The wood frog is recognized by its brown color and distinctive raccoon-like dark mask around the eyes.
Paul C. Doyle Jr.
April 1, 2008; March 18, 2009; March 22, 2010; April 3, 2011; and March 14, 2012.
You probably recognize these as the five most significant dates of the last five years. Well, OK, the most important days in the life of a wood frog. OK, OK, the most important five days in the life of a wood frog in the vernal pond near my house.
The first time I heard the wood frog (Rana sylvatica), I thought, “Oh no, someone is strangling ducks in the pond!” Alas, it was not ducks, it was the unusual call of the male wood frog announcing to the female wood frogs the start of their explosive breeding season.
For me, the call of the wood frog represents the true sign that spring has arrived. Like the spring peeper (Pseudacris crucifer) and the grey tree frog (Hyla versicolor), the wood frog is freeze tolerant, releasing glucose (sugars) to protect vital organs during Winter. When the temperature rises above freezing, the wood frogs defrost and head off to breed. The wood frog and the spring peeper are the first frogs that I hear each spring, usually within a few days of each other, but the peepers’ peeping does not peak for a few weeks, while the wood frog chorus is practically immediate.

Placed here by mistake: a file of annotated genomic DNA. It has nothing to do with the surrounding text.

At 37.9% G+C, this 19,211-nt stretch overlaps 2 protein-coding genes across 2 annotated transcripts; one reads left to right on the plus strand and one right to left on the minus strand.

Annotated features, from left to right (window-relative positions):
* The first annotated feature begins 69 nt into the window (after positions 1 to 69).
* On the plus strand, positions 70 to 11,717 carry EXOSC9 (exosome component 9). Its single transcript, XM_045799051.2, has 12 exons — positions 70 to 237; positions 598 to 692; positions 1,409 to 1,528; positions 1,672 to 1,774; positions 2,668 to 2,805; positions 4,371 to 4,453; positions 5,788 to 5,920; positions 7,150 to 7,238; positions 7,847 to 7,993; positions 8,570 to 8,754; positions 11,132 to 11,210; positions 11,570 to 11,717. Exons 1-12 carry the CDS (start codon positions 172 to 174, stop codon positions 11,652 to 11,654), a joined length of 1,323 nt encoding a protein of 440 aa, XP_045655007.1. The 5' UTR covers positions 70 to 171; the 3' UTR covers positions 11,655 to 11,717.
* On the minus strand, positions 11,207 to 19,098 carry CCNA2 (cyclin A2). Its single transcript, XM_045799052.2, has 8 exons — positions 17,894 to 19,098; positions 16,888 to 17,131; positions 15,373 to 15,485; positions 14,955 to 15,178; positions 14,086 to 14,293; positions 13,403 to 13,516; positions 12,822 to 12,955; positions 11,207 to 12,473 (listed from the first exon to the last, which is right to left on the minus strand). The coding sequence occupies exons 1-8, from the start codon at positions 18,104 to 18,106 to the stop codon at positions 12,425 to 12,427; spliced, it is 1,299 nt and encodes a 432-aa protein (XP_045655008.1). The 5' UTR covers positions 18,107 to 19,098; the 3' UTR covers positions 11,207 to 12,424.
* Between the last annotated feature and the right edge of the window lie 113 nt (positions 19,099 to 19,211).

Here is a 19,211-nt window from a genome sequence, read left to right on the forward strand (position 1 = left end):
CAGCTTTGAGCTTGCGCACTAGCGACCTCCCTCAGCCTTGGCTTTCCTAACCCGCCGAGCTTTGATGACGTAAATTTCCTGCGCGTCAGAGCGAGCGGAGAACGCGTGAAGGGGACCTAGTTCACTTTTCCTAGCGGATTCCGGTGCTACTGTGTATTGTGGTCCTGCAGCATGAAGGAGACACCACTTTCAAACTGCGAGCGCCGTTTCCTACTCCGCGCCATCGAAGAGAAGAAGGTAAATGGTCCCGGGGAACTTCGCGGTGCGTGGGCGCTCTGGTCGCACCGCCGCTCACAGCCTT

The wood frog has many amazing characteristics, but the most amazing one that I have observed is their patience. Wood frogs are explosive breeders. This means that the breeding takes place over a very short time, from a few days to a few weeks depending on weather conditions. The females lay their eggs at the same time in the same location. This large mass of eggs contains a few hundred to a few thousand eggs. Presumably, the wood frogs do not want anyone or anything to know where their egg mass is for obvious protection. No matter how silently I approach the pool, under the cover of darkness, when I get about 50 yards from the water, the frogs all go silent. Quietly, I slip into the edge of the water, make my way to a clump of sedge and lean against a tree. There I stand, unmoving and silent. Fifteen minutes. Thirty minutes. Forty-five minutes. No matter how still I remain, the wood frogs do not make another sound. They will outwait me. Usually, I am forced to give up and leave the water without seeing a single frog.